Paula M. Kane, Separatism and Subculture: Boston Catholicism, 1900–1920 (Chapel Hill, NC, 1994), 100–1; Tentler, Seasons of Grace, 61–3, 172–6, 403–5; Hugh MacLeod, ‘Catholicism and the New York Irish, 1880–1910’, in Jim Obelkevich, Lyndal Roper and Raphael Samuel, eds, Disciplines of Faith: Studies in Religion, Politics and Patriarchy, (London, 1987), 344–6; Wangler, ‘Catholic Religious Life’, 263–4; Jay P. Dolan, The American Catholic Experience: A History from Colonial Times to the Present (Garden City, NY, 1985), 219–20; Jay P. Dolan, Catholic Revivalism (Notre Dame, IN, 1978) 131–4.Google Scholar
  8. 9.
    The literature on lay initiative is now very large. The seminal publications are Timothy L. Smith, ‘Religion and Ethnicity in America’, American Historical Review 83 (Dec. 1978), 1155–85, andCrossRefGoogle Scholar
  9. ‘Lay Initiative in the Religious Life of American Immigrants, 1880–1950’, in Tamara K. Hareven, ed., Anonymous Americans: Explorations in Nineteenth-Century Social History (Englewood Cliffs, NJ, 1971), 214–49. For a summary of work prior to the mid-1980s, see Dolan, American Catholic Experience, chapter 6; see also Tentler, Seasons of Grace, 71–2, 220; Joseph J. Casino, ‘From Sanctuary to Involvement: A History of the Catholic Parish in the Northeast’, in Jay P. Dolan, ed., The American Catholic Parish: A History from 1850 to the Present, v. 1: Northeast, Southeast, South Central (New York and Mahwah, NJ, 1987), 12; Bodnar, The Transplanted, 150; on Germans, see Joseph M. White, ‘Cincinnati’s German Catholic Life: A Heritage of Lay Participation’, U.S. Catholic Historian, 12:3 (Summer 1994), 6–8; Gerber, American Pluralism, 193; Dolan, Immigrant Church, 72–3; on Poles, see Tentler, ‘Who is the Church?’, 260–4; on Slovaks, see Stolarik, Growing Up on the South Side, 45–6; Alexander, Immigrant Church and Community, 36–7; Mark Stolarik, ‘Lay Initiative in American-Slovak Parishes, 1880–1930’, Records of the American Catholic Historical Society of Philadelphia 83:3–4 (Sept.–Dec. 1972), 151–8; on Eastern Europeans more generally, see Morawska, For Bread with Butter, 106–7; on the dominant role of clergy among the Famine Irish and the Italians, see Ellen Skerrett, ‘Sacred Space: Parish and Neighborhood in Chicago’, in Ellen Skerrett, Edward R. Kantowicz and Steven Avella, eds, Catholicism, Chicago Style (Chicago, 1993), 143–5, 148–9; on Italians, see Mormino, Immigrants on the Hill, 153–4.Google Scholar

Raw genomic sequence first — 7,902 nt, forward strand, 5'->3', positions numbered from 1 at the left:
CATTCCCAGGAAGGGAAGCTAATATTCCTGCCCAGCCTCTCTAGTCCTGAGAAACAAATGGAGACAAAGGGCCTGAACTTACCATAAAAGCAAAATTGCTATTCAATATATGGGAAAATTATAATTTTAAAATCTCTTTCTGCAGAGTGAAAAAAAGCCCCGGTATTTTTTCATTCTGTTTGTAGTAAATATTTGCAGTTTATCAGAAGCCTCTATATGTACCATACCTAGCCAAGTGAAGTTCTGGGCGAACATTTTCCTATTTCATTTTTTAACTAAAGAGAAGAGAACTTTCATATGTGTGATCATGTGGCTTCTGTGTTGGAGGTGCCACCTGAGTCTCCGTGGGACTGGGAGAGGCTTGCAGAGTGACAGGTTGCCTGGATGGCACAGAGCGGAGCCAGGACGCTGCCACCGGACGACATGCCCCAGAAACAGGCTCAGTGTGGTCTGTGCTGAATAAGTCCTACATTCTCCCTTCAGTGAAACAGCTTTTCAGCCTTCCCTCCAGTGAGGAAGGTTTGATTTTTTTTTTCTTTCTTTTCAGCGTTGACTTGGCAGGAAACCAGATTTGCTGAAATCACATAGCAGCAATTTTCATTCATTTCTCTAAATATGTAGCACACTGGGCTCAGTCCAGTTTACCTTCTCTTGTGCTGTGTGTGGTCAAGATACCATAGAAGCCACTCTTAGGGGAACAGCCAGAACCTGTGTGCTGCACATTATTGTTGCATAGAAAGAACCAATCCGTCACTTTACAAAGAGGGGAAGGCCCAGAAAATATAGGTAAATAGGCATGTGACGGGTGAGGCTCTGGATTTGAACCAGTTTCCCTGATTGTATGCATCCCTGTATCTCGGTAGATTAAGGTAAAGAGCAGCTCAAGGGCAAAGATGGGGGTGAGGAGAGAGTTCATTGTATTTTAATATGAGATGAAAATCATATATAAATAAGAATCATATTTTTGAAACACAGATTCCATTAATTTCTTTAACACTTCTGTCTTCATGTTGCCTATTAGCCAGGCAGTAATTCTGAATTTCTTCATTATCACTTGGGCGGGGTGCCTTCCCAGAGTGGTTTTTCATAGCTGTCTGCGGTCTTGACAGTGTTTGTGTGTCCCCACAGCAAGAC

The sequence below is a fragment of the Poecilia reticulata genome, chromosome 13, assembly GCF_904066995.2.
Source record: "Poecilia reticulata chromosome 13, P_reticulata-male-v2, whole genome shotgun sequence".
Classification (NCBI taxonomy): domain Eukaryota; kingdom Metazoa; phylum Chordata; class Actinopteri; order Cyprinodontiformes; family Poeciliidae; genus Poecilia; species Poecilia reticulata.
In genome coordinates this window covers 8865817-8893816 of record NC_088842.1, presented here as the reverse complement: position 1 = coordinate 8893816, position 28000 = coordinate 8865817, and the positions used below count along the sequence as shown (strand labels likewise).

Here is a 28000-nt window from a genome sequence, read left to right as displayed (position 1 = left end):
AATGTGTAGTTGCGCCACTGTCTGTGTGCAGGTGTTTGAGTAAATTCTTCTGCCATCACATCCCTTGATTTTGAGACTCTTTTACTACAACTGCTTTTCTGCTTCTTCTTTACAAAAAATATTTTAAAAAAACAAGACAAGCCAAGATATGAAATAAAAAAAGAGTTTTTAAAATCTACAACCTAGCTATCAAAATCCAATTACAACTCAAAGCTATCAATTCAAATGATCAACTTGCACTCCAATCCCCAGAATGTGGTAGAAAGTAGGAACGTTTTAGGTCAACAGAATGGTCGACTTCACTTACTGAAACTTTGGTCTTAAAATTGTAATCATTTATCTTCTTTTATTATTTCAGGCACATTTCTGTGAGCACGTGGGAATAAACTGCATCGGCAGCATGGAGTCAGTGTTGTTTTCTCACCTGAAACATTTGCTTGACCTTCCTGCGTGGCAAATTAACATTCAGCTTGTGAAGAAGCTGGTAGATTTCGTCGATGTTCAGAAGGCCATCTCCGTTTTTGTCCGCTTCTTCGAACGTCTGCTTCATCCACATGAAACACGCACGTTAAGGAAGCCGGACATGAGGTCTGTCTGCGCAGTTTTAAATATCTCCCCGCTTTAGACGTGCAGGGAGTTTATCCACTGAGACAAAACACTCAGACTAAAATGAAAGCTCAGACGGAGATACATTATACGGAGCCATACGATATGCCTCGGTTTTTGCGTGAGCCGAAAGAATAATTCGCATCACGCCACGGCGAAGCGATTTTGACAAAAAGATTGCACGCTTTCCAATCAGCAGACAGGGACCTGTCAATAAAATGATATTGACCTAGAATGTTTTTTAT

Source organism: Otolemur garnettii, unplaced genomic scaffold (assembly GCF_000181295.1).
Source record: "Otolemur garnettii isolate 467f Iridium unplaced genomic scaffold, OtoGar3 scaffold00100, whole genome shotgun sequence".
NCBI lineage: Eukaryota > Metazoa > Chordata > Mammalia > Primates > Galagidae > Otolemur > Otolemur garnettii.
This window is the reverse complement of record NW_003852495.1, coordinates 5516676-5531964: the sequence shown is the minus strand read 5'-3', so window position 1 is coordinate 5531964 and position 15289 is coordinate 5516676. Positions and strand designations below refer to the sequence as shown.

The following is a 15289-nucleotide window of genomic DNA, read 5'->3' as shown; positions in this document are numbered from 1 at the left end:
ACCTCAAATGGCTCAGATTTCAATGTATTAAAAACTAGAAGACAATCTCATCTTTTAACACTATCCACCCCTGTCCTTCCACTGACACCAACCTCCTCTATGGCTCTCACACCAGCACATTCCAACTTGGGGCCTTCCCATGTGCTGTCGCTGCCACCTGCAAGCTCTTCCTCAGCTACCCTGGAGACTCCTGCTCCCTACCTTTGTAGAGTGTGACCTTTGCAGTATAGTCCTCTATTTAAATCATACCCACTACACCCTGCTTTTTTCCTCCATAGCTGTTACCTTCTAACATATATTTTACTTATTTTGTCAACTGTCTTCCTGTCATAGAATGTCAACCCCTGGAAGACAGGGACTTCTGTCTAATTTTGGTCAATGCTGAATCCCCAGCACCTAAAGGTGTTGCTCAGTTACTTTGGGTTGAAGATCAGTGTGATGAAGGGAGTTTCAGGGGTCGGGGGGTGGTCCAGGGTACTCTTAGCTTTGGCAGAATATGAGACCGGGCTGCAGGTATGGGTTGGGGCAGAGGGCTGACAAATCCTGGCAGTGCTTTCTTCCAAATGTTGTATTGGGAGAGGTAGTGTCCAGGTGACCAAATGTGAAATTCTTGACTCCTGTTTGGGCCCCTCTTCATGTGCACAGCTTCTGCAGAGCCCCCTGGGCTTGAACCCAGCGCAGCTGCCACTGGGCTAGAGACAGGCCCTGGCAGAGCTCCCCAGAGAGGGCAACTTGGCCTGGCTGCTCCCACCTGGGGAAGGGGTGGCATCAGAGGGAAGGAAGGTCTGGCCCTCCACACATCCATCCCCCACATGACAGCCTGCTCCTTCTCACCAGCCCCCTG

10. 11.
    Skerrett, ‘Sacred Space,’ 152–5; Gerber, American Pluralism, 190; John J. Bukowczyk, And My Children Did Not Know Me: A History of the Polish-Americans (Bloomington, IN, 1987), 40–1; Morawska, For Bread with Butter, 109–11; Orsi, Madonna of 115th Street, 54–5, 59–60, 64–7; Smith, ‘Religion and Ethnicity’, 1168–74.Google Scholar
  11. 14.
    R. Laurence Moore, ‘The End of Religious Establishment and the Beginning of Religious Politics: Church and State in the United States’, in Thomas Kselman, ed., Belief in History: Innovative Approaches to European and American History (Notre Dame, IN, 1991), 256–7.Google Scholar
  12. 15.
    White, ‘Cincinnati’s German Catholic Life’, 11; Pacyga, Polish Immigrants and Industrial Chicago, 140–3; Robert Lewis Mikkelsen, ‘Immigrants in Politics: Poles, Germans, and the Social Democratic Party of Milwaukee’, in Dirk Hoerder, ed., Labor Migration in the Atlantic Economies: The European and North American Working Classes During the Period of Industrialization (Westport, CN, 1985), 288–9; Morawska, For Bread with Butter, 230–1.Google Scholar
  13. 16.
    White, ‘Cincinnati’s German Catholic Life,’ 8–9, 16–17; Tentler, Seasons of Grace, 71–5, 219–21; Alexander, Immigrant Church and Community, 56–8; Dolan, American Catholic Community, 193–4; Dolan, Immigrant Church, 52. On the ante-bellum period, see Patrick Carey, People, Priests and Prelates: Ecclesiastical Democracy and the Tensions of Trusteeism (Notre Dame, IN, 1987).Google Scholar
  14. 17.
    Tentler, Seasons of Grace, 220–1; on the Polish National Catholic Church, see William Galush, ‘The Polish National Church: A Survey of the Origins, Development and Mission’, Records of the American Catholic Historical Society of Philadelphia 83:3–4 (Sept.–Dec. 1972), 131–49.Google Scholar
  15. 18.
    White, ‘Cincinnati’s German Catholic Life’, 2–4; Miller, Emigrants and Exiles, 126; David A. Gerber, ‘Modernity in the Service of Tradition: Catholic Lay Trustees at Buffalo’s St. Louis Church and the Transformation of European Communal Traditions, 1829–1855’, Journal of Social History 15:4 (Summer 1982), 655–84.CrossRefGoogle Scholar
  16. 22.
    On this point see John H. Whyte, Catholics in Western Democracies: A Study in Political Behaviour (Dublin, 1981), 15–16 andGoogle Scholar
  17. passim. For an example of a political application of this logic, see Joshua B. Freeman, ‘Catholics, Communists, and Republicans: Irish Workers and the Organization of the Transport Workers Union’, in Michael H. Frisch and Daniel J. Walkowitz, eds, Working-Class America: Essays on Labor, Community, and American Society (Urbana, 1983), 275.Google Scholar
  18. 23.
    Olivier Zunz, The Changing Face of Inequality: Urbanization, Industrial Development and Immigrants in Detroit, 1880–1920 (Chicago, 1982), chapters 3, 13 and passim.Google Scholar